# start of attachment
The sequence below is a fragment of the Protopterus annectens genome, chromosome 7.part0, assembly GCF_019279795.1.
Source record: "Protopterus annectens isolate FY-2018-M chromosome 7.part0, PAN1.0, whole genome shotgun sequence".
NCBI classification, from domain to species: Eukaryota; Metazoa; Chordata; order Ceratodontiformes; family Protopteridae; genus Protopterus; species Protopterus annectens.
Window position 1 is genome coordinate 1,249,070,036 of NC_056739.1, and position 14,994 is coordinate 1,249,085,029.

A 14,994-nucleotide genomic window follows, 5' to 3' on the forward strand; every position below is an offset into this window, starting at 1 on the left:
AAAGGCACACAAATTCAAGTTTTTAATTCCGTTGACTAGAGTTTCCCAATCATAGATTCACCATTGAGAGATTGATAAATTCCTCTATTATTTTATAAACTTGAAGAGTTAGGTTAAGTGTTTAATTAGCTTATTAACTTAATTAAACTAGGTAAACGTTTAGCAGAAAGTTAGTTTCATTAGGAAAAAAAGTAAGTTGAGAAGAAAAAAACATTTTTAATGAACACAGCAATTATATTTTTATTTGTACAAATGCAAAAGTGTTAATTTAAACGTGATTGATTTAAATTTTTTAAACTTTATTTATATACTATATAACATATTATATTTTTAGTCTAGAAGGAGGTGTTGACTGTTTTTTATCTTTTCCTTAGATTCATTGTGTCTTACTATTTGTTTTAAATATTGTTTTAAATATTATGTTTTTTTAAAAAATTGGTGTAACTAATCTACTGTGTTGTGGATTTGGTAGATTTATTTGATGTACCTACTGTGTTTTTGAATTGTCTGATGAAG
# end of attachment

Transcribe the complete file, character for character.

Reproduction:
The sequence below is a fragment of the Protopterus annectens genome, chromosome 7.part0, assembly GCF_019279795.1.
Source record: "Protopterus annectens isolate FY-2018-M chromosome 7.part0, PAN1.0, whole genome shotgun sequence".
NCBI classification, from domain to species: Eukaryota; Metazoa; Chordata; order Ceratodontiformes; family Protopteridae; genus Protopterus; species Protopterus annectens.
Window position 1 is genome coordinate 1,249,070,036 of NC_056739.1, and position 14,994 is coordinate 1,249,085,029.

A 14,994-nucleotide genomic window follows, 5' to 3' on the forward strand; every position below is an offset into this window, starting at 1 on the left:
AAAGGCACACAAATTCAAGTTTTTAATTCCGTTGACTAGAGTTTCCCAATCATAGATTCACCATTGAGAGATTGATAAATTCCTCTATTATTTTATAAACTTGAAGAGTTAGGTTAAGTGTTTAATTAGCTTATTAACTTAATTAAACTAGGTAAACGTTTAGCAGAAAGTTAGTTTCATTAGGAAAAAAAGTAAGTTGAGAAGAAAAAAACATTTTTAATGAACACAGCAATTATATTTTTATTTGTACAAATGCAAAAGTGTTAATTTAAACGTGATTGATTTAAATTTTTTAAACTTTATTTATATACTATATAACATATTATATTTTTAGTCTAGAAGGAGGTGTTGACTGTTTTTTATCTTTTCCTTAGATTCATTGTGTCTTACTATTTGTTTTAAATATTGTTTTAAATATTATGTTTTTTTAAAAAATTGGTGTAACTAATCTACTGTGTTGTGGATTTGGTAGATTTATTTGATGTACCTACTGTGTTTTTGAATTGTCTGATGAAG